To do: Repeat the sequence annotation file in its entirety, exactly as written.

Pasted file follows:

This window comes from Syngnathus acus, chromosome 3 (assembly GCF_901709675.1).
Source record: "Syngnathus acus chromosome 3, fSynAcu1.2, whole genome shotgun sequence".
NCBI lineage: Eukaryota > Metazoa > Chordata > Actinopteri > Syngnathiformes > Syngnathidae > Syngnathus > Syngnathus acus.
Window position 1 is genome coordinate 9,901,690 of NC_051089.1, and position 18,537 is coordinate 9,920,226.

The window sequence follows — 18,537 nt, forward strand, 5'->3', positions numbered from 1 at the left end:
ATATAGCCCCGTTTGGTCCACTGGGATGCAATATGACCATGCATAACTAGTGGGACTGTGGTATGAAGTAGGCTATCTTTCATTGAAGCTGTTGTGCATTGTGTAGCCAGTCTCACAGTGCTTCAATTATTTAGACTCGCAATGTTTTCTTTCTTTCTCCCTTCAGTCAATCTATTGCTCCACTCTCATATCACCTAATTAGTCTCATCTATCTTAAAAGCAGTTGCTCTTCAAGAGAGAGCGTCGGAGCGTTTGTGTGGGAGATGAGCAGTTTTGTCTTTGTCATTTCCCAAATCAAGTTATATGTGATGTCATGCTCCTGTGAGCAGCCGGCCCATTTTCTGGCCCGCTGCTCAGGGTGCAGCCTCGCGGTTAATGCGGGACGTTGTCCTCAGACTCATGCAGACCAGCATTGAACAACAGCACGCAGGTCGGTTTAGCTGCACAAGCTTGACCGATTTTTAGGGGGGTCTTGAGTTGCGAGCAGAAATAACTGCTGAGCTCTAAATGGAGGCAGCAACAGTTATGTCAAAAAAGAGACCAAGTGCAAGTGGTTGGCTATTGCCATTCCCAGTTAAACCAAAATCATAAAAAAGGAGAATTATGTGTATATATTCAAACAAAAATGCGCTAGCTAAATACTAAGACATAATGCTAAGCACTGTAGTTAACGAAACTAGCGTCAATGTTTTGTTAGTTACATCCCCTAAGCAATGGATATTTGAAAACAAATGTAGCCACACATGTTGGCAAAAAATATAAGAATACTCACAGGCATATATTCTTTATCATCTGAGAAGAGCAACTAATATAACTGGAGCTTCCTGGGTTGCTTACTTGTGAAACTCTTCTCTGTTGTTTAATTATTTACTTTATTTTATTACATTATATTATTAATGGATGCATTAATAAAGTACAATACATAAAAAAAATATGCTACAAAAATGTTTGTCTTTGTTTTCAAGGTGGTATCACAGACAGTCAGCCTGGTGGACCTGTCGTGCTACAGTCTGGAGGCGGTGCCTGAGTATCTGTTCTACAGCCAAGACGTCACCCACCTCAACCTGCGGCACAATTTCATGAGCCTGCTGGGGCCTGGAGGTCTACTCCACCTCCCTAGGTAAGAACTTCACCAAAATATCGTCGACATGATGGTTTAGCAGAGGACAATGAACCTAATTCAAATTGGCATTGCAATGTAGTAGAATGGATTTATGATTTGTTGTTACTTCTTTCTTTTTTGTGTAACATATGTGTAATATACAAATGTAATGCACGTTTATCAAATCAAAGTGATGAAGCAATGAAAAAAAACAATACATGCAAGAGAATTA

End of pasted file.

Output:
This window comes from Syngnathus acus, chromosome 3 (assembly GCF_901709675.1).
Source record: "Syngnathus acus chromosome 3, fSynAcu1.2, whole genome shotgun sequence".
NCBI lineage: Eukaryota > Metazoa > Chordata > Actinopteri > Syngnathiformes > Syngnathidae > Syngnathus > Syngnathus acus.
Window position 1 is genome coordinate 9,901,690 of NC_051089.1, and position 18,537 is coordinate 9,920,226.

The window sequence follows — 18,537 nt, forward strand, 5'->3', positions numbered from 1 at the left end:
ATATAGCCCCGTTTGGTCCACTGGGATGCAATATGACCATGCATAACTAGTGGGACTGTGGTATGAAGTAGGCTATCTTTCATTGAAGCTGTTGTGCATTGTGTAGCCAGTCTCACAGTGCTTCAATTATTTAGACTCGCAATGTTTTCTTTCTTTCTCCCTTCAGTCAATCTATTGCTCCACTCTCATATCACCTAATTAGTCTCATCTATCTTAAAAGCAGTTGCTCTTCAAGAGAGAGCGTCGGAGCGTTTGTGTGGGAGATGAGCAGTTTTGTCTTTGTCATTTCCCAAATCAAGTTATATGTGATGTCATGCTCCTGTGAGCAGCCGGCCCATTTTCTGGCCCGCTGCTCAGGGTGCAGCCTCGCGGTTAATGCGGGACGTTGTCCTCAGACTCATGCAGACCAGCATTGAACAACAGCACGCAGGTCGGTTTAGCTGCACAAGCTTGACCGATTTTTAGGGGGGTCTTGAGTTGCGAGCAGAAATAACTGCTGAGCTCTAAATGGAGGCAGCAACAGTTATGTCAAAAAAGAGACCAAGTGCAAGTGGTTGGCTATTGCCATTCCCAGTTAAACCAAAATCATAAAAAAGGAGAATTATGTGTATATATTCAAACAAAAATGCGCTAGCTAAATACTAAGACATAATGCTAAGCACTGTAGTTAACGAAACTAGCGTCAATGTTTTGTTAGTTACATCCCCTAAGCAATGGATATTTGAAAACAAATGTAGCCACACATGTTGGCAAAAAATATAAGAATACTCACAGGCATATATTCTTTATCATCTGAGAAGAGCAACTAATATAACTGGAGCTTCCTGGGTTGCTTACTTGTGAAACTCTTCTCTGTTGTTTAATTATTTACTTTATTTTATTACATTATATTATTAATGGATGCATTAATAAAGTACAATACATAAAAAAAATATGCTACAAAAATGTTTGTCTTTGTTTTCAAGGTGGTATCACAGACAGTCAGCCTGGTGGACCTGTCGTGCTACAGTCTGGAGGCGGTGCCTGAGTATCTGTTCTACAGCCAAGACGTCACCCACCTCAACCTGCGGCACAATTTCATGAGCCTGCTGGGGCCTGGAGGTCTACTCCACCTCCCTAGGTAAGAACTTCACCAAAATATCGTCGACATGATGGTTTAGCAGAGGACAATGAACCTAATTCAAATTGGCATTGCAATGTAGTAGAATGGATTTATGATTTGTTGTTACTTCTTTCTTTTTTGTGTAACATATGTGTAATATACAAATGTAATGCACGTTTATCAAATCAAAGTGATGAAGCAATGAAAAAAAACAATACATGCAAGAGAATTA